With clouds and winds threatening to scrub the launch, Atlantis found a few minutes of acceptable weather near the end of the launch window and lifted off at 2:47 p.m. EDT, sending America’s first planetary spacecraft in 11 years on a mission to map Venus’ cloud-shrouded surface. As soon as the shuttle cleared the launch tower, control shifted to the Mission Control Center at NASA’s Johnson Space Center in Houston, where Ascent Flight Director A. Lee Briscoe and his team of operators, including astronaut Frank L. Culbertson serving as the capsule communicator, or capcom, monitored all aspects of the launch. Following main engine cutoff, Atlantis and its crew had reached space but not yet achieved orbit. Two minutes later, a 2-minute 39-second firing of the Orbital Maneuvering System (OMS) engines placed them in a 184-by-75-mile orbit. Forty minutes later, a second 2-minute OMS burn circularized the orbit at 184 miles. The astronauts removed their bulky Launch and Entry Suits (LES) and prepared Atlantis for orbital operations, including opening the payload bay doors. Preparations for Magellan’s deployment began shortly thereafter. In Mission Control, Flight Director J. Milton Heflin and his team, including capcom Pierre J. Thuot, took over to assist the crew with deployment operations. The astronauts activated Magellan and the IUS and ground teams began checking out their systems, with the first TV from the mission showing the spacecraft and its upper stage in the payload bay. Walker and Grabe oriented Atlantis to the deployment attitude while Lee raised Magellan’s tilt table first to 29 degrees then to the deploy position of 52 degrees. With all systems operating normally, Mission Control gave the go for deploy. Six hours and 14 minutes into the mission, Walker called down, “Magellan is deployed.” The 40,118-pound spacecraft and upper stage combination glided over the shuttle’s crew compartment. Ten minutes later, Magellan deployed its two solar array wings to begin generating power. Walker and Grabe fired the two OMS engines to move Atlantis a safe distance away from the IUS burn that took place one hour after deployment, sending Magellan on its way to Venus. The primary task of the mission accomplished, the astronauts prepared for their first night’s sleep in space.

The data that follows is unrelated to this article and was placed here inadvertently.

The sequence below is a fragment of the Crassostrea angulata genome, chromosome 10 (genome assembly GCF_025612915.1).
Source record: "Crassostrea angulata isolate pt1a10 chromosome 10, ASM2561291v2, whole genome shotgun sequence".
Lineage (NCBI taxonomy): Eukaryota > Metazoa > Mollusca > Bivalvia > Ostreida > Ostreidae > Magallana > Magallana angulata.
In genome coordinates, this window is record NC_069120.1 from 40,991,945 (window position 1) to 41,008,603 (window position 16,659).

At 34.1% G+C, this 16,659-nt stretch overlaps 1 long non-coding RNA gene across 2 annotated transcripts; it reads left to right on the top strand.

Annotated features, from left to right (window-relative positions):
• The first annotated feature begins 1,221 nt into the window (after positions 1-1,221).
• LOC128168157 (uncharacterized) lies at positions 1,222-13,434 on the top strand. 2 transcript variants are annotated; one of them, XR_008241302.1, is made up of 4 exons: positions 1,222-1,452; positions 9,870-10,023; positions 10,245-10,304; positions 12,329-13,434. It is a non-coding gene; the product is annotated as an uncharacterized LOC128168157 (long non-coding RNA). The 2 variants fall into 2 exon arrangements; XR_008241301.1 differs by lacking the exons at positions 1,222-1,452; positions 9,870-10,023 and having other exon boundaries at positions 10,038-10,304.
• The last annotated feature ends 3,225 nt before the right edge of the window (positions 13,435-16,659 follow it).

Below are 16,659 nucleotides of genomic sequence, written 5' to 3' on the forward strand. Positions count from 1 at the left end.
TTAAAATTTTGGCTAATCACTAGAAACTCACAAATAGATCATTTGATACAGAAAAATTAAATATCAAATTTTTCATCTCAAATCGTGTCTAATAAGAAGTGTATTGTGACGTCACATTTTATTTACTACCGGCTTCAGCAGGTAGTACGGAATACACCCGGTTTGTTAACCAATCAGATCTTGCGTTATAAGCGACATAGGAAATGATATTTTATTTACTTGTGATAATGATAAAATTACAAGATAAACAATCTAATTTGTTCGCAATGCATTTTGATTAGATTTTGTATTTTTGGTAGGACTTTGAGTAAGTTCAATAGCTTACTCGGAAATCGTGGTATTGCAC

STS-30 crew Earth observation photographs. Left: The Texas Gulf Coast including Houston. Middle: New Orleans. Right: The Cape Canaveral area in Florida including NASA’s Kennedy Space Center.

Mission Control awakened the crew with the theme music from the movie “Superman” to begin their second mission day, their first full day in space. Compared to their very busy first day, the rest of the mission’s timeline seemed relatively more relaxed. Cleave began work on the Fluids Experiment Apparatus (FEA), a modular chemistry and physics laboratory specifically designed for space shuttle missions. On STS-30, Cleave and Lee processed samples of indium and selenium in the FEA to see the effects of microgravity on the crystals produced. The astronauts took many photographs of the Earth as it passed by below them. Walker saluted the ground control teams at the Guam and Santiago, Chile, tracking stations, scheduled for closure at the end of STS-30. The deployment of the Tracking and Data Relay Satellite System made many ground stations obsolete.

To begin their third day in space, Mission Control awaked the astronauts with fight songs from their alma maters. The rousing music prompted Walker to say, “Good morning, Houston! Thanks for the great music!” After giving Mission Control a video tour of Atlantis’ cabin, Thagard and Lee began a test to see if the LES helmet with a Helmet Retention Assembly can serve to prebreathe pure oxygen prior to a spacewalk. With no spacewalk planned for STS-30, their test simply intended to prove the concept. After Thagard and Lee began to breathe pure oxygen, the crew lowered the cabin pressure from the nominal 14.7 pounds per square inch (psi) to 10.2 psi to assist in the prevention of decompression sickness, also known as the bends. After completing the one-hour test, Thagard and Lee removed their helmets.

Left: Mary L. Cleave videotapes the progress of an experiment in the Fluids Experiment Apparatus. Middle: Norman E. Thagard, left, and Mark C. Lee during the helmet retention assembly prebreathe test. Right: Inflight photograph of the STS-30 crew.